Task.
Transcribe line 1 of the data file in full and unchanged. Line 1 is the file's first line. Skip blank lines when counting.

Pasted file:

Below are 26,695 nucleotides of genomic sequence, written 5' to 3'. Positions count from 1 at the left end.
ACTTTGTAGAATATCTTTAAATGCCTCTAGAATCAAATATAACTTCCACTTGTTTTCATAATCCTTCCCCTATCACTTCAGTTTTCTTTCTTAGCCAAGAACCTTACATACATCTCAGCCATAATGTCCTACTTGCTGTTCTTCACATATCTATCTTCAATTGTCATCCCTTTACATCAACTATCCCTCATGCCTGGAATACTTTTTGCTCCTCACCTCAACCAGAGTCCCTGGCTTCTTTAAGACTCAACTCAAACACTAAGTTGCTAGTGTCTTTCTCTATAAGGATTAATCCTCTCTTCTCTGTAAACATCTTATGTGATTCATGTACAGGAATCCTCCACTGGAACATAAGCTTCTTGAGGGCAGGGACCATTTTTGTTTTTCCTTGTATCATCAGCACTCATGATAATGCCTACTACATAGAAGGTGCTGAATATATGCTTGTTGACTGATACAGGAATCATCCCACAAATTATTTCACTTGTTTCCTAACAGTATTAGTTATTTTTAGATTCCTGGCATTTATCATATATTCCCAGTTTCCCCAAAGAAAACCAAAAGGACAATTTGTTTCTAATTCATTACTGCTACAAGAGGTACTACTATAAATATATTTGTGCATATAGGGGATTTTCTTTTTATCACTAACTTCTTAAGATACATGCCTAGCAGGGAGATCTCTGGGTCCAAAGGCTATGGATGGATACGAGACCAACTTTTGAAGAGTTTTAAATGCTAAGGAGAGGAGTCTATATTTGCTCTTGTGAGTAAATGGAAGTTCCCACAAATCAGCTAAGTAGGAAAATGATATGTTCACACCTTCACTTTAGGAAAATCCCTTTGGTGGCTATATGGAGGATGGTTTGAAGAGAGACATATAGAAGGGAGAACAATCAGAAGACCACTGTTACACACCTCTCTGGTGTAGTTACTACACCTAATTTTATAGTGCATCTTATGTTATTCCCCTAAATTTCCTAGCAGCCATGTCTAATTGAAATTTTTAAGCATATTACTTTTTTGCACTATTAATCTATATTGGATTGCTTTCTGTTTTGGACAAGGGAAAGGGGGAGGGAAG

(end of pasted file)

Below are 26,695 nucleotides of genomic sequence, written 5' to 3'. Positions count from 1 at the left end.